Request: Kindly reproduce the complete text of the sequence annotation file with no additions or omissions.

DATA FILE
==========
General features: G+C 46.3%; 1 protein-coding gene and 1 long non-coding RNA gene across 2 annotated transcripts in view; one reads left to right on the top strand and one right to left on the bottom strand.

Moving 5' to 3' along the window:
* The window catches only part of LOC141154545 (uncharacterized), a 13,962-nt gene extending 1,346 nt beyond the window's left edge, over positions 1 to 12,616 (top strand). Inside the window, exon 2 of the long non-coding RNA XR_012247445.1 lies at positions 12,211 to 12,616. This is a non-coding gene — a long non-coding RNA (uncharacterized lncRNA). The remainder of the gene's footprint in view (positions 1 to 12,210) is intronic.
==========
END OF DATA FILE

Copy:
General features: G+C 46.3%; 1 protein-coding gene and 1 long non-coding RNA gene across 2 annotated transcripts in view; one reads left to right on the top strand and one right to left on the bottom strand.

Moving 5' to 3' along the window:
* The window catches only part of LOC141154545 (uncharacterized), a 13,962-nt gene extending 1,346 nt beyond the window's left edge, over positions 1 to 12,616 (top strand). Inside the window, exon 2 of the long non-coding RNA XR_012247445.1 lies at positions 12,211 to 12,616. This is a non-coding gene — a long non-coding RNA (uncharacterized lncRNA). The remainder of the gene's footprint in view (positions 1 to 12,210) is intronic.